Two Denver schools try group approach to teaching reading
posted by: Mile High Mamas
Once a week, for at least an hour, middle school students at two Denver public schools are working in groups to try a new way of reading.
“I have a clunk,” Martin Luther King Jr. Early College seventh-grader Brian Estrada told his group as they read a science passage. “Gnarled limbs. I re-read the sentence. It has to mean something like not working because it says deformities. Maybe limbs that aren’t in the right place?”
The technique, called collaborative strategic reading, is being tested this year at Merrill Middle School and MLK with about half the students. It’s touted as a better way to understand reading — in particular for those learning English and students with learning disabilities.
That’s what appealed to administrators at DPS, who juggle a diverse student body, including 40 percent English-language learners and 12 percent with learning disabilities.
Parents of about 20 percent of English- language-learner students decide to opt out of specialized classes designed to keep students on track while they learn the language.
That’s about five times higher than the national opt-out average of 4 percent to 5 percent, so DPS needed to find an alternative to make sure the students can still learn reading in English while in class with native speakers. And every student in the pilot program at the two schools is benefiting from the new reading techniques.
“Our parents always have a choice, but we know these students still have needs, so a program like this helps improve our ability to reach them even when working with all kids,” said Susana Cordova, chief academic officer at DPS.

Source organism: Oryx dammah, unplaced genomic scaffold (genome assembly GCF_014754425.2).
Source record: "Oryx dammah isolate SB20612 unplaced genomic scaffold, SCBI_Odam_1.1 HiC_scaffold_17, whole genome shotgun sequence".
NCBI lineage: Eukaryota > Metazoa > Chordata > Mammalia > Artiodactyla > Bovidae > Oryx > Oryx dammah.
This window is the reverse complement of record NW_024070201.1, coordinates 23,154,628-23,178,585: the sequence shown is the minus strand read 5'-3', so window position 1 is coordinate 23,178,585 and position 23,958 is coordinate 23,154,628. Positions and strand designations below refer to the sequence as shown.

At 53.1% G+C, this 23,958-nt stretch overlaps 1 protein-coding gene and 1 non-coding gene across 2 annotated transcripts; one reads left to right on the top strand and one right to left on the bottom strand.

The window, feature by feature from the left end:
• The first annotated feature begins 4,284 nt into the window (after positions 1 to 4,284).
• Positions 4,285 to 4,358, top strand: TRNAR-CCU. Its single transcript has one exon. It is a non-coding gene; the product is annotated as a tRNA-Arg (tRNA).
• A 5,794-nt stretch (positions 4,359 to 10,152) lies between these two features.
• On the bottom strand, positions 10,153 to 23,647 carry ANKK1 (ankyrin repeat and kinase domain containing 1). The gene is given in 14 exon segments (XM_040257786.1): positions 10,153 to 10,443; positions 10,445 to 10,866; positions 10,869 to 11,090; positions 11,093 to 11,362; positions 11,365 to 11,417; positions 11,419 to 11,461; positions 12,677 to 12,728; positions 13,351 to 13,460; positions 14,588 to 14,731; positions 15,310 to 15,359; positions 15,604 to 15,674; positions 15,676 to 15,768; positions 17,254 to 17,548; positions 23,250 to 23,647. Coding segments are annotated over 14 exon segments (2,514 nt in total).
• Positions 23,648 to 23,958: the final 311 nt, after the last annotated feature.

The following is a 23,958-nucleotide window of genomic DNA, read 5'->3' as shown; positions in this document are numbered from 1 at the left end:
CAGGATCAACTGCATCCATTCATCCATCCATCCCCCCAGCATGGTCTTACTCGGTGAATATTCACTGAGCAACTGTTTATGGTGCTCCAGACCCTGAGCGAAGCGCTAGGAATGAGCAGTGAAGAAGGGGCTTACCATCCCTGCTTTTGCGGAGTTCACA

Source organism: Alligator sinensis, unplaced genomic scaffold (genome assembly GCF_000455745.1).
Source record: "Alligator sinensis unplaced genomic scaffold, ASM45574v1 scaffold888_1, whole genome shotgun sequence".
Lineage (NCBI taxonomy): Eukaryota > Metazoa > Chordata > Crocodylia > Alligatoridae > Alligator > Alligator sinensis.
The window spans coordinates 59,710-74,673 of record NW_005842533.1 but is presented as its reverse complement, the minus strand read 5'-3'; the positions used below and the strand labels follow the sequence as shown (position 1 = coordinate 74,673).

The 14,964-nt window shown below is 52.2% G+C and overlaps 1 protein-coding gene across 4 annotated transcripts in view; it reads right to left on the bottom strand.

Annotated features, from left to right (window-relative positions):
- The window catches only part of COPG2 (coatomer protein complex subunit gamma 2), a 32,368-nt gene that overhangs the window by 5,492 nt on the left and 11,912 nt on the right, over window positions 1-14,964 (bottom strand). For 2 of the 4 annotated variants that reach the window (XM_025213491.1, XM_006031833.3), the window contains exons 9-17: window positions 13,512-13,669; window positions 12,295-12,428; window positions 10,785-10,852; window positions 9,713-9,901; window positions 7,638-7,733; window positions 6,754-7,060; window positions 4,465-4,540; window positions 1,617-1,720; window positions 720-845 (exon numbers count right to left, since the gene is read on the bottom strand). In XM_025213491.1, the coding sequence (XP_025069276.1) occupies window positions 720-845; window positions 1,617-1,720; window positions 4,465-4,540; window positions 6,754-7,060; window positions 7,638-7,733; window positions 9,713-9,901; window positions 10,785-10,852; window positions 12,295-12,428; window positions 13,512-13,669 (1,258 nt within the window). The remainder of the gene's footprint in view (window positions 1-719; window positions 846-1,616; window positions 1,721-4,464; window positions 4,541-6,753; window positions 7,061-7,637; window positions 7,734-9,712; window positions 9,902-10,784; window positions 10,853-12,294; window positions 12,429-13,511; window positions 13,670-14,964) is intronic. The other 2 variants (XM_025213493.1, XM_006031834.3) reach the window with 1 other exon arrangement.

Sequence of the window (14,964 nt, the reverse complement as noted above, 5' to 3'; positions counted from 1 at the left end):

Seven other middle schools have been selected to use the new reading program. Three of them will start using it next year.
If successful, the program may eventually reach all district middle schools.
In Lynette Welk’s class at MLK, Estrada sits with his fellow seventh-graders in groups of four, each one of them with a special task as leaders, clunk experts, gist experts or question experts.
After the leader reads the passage, students have a few minutes to work through clunks — phrases or words they don’t understand, and to come up with a one-sentence summary. At the end, students write three questions that make them think about the reading.
“They really are internalizing the process and are using it when they read even without recognizing that they did,” said Welk, a science teacher at MLK. Every teacher there, not just reading specialists, will eventually use the reading approach with students.
The strategy was developed by Janette Klinger, a professor at the University of Colorado at Boulder. She started the work in 1993 at the University of Miami, while working on the dissertation for her Ph.D.
“We really did develop it with English-language learners and students with learning disabilities in mind, and we’ve made changes to make it even more appropriate for them, but we’ve seen it helps anyone,” Klinger said.
The pilot and implementation of the strategy was funded in part through a federal grant — a branch of the Race to the Top funding — reserved for collaborations to work on improving or testing promising education programs.
DPS was the only grant winner that included parent engagement in the project by partnering with Padres Unidos, a group with members working to teach the strategy to parents.
“I see it as reinforcing everything we do in class,” Welk said. “Next year we can hit the ground running.”